On Sunday 21 July 1912, as was customary, 67-year old Edward Hanslope Watts, Squire of Hanslope Park, accompanied by his wife Edith, left his country mansion to walk the one and a half miles to Hanslope Church. It must have been a hot and dusy walk as the temperature on the day was over 80 degrees. The bells of St. James the Great Church were pealing as they were met at the west door by the vicar Rev William J. Harkness.
The Squire went to his traditional seat in the Watts family pew in a gallery at the east end of the north aisle. The ‘pew’ consisted of a row of chairs behind the oak-panelled front on which a tablet in memory of his father occupied a central position over door of the family vault.
Mrs Watts, however, would have occupied a pew reserved for the family on the north side of the Church. She apparently had a good voice and could make a better contribution to the singing of the choir from that place. It would seem that the service was uneventful except that as this was the 7th Sunday after Trinity, the prescribed second lesson taken from the Acts of the Apostles contained a reference to murderers. But this had no particular significance for the unsuspecting Squire.
When the service ended the Squire and his wife left the church and proceeded along Church Walk beside the memorial grounds and down Park Road which led to their Hanslope Park mansion.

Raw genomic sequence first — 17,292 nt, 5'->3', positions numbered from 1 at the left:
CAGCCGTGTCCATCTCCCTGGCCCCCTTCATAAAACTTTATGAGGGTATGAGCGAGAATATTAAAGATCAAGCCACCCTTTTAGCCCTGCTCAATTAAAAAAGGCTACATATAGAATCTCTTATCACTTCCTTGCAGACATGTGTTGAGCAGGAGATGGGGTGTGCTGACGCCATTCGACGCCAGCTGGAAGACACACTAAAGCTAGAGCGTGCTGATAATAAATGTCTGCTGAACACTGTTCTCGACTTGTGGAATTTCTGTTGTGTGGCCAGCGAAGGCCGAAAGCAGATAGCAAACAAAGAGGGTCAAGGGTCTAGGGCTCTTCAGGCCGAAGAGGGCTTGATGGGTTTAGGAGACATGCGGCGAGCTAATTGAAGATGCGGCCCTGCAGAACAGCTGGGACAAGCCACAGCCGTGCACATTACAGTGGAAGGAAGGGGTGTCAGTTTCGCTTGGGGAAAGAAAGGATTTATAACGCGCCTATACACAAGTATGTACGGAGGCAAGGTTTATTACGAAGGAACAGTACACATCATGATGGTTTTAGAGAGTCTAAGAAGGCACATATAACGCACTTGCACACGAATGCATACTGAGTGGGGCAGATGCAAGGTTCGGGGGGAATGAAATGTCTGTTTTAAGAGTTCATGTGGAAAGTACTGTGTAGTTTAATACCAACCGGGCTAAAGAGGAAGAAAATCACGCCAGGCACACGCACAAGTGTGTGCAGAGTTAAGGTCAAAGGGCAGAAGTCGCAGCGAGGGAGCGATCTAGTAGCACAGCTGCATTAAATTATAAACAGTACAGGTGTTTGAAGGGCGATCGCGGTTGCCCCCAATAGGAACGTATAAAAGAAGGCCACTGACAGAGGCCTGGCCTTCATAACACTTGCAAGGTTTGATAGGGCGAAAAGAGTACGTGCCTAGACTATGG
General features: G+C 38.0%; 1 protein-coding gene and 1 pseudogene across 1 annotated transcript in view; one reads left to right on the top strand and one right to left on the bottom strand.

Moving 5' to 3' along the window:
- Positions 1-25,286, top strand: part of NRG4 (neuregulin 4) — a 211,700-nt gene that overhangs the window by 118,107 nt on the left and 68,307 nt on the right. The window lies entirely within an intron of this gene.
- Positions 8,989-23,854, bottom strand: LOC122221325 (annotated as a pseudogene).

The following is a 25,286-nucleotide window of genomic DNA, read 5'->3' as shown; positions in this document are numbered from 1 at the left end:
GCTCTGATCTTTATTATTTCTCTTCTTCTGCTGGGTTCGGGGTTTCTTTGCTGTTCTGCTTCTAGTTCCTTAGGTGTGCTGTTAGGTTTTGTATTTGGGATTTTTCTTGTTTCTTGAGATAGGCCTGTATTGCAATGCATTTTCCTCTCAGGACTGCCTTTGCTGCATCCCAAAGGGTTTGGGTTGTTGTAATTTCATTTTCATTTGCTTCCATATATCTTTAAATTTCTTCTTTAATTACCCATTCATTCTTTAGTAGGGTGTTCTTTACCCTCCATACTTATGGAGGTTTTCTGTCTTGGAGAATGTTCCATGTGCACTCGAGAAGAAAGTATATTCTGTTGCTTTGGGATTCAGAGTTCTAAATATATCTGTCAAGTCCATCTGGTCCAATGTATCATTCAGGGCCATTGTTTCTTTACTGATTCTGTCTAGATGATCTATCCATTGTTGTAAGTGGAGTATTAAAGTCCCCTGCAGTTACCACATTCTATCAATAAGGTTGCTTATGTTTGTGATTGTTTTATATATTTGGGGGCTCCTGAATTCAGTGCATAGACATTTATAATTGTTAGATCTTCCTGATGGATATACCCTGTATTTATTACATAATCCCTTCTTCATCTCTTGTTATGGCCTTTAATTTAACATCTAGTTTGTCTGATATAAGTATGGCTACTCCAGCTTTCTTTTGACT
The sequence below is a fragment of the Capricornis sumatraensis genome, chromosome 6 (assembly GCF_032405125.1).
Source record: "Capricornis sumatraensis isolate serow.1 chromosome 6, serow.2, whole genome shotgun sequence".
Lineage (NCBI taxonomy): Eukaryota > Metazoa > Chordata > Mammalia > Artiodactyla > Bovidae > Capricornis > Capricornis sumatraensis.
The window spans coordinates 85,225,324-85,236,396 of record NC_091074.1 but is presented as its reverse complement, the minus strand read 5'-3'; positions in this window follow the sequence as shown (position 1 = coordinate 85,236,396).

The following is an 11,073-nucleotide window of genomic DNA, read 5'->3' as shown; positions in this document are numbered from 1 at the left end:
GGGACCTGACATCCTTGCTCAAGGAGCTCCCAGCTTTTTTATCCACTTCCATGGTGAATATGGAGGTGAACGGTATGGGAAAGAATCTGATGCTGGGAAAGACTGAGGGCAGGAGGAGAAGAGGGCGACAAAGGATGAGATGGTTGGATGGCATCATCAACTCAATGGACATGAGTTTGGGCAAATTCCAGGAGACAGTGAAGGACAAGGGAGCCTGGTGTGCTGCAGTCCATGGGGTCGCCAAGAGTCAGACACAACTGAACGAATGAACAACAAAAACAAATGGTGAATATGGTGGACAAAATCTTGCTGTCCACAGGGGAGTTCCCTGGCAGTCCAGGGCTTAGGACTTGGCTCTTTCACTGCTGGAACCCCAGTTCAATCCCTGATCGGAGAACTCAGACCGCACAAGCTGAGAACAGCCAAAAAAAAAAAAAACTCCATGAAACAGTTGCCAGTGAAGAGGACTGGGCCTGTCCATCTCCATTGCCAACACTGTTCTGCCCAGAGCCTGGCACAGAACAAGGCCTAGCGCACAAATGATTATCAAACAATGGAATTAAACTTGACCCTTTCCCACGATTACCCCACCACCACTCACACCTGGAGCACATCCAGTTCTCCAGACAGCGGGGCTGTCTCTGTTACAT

On their way home, they met two little girls pushing a pram, and then towards the end of their return journey they met the village GP Dr Rutherford, who dismounted from his bicycle to exchange pleasantries with them.
Back at the Church, Rev Harkness had discovered that the Squire had left his gloves behind. The sexton was immediately dispatched on his bicycle to return them to the squire.
Proceeding on Park Road, the squire walked a few paces in ahead of his wife.
They were passing through a small strip of woodland called North Spinney. The Park’s main entrance with its gatekeeper’s lodge was twenty yards ahead of them when a shotgun was fired from their left. The Squire fell to the ground with a serious head wound from which he almost certainly died instantly. The Squire’s wife rushed to comfort him.
In the entrance lodge Mrs Green, the coachman’s wife heard the sound of gunfire, looked out of the window, saw the squire and his wife on the ground, and came running out. She was told to summon the doctor immediately. A second shot had hit the squire. It can never be known whether or not it was intended for his wife. If it had been, it missed its target.
Will Green, the son of the coachman, was sent to get help. He set off for Hanslope on his bicycle, found Dr Rutherford and also his father, George Green, who immediately set off for the Park. Some local residents had already gathered, including Mr Frederick Garratt. As George Green approached the stricken squire and his wife, a further shot was heard in the woods away to the left. On entering the spinney to investigate – an act which took some courage considering the circumstances – George Green discovered another body. It was that of the Squire’s head gamekeeper, William Farrow. He was on his back; across him lay a shotgun. He had taken his own life by shooting himself through the mouth.
At this point PC Cooper, the village policeman, arrived on the scene. He had been found by William Green and had borrowed the young man’s bicycle. As he arrived he heard George Green shout that he had discovered Farrow’s body. Dr Rutherford, who had arrived shortly beforehand, pronounced Squire Watts and William Farrow dead at the scene.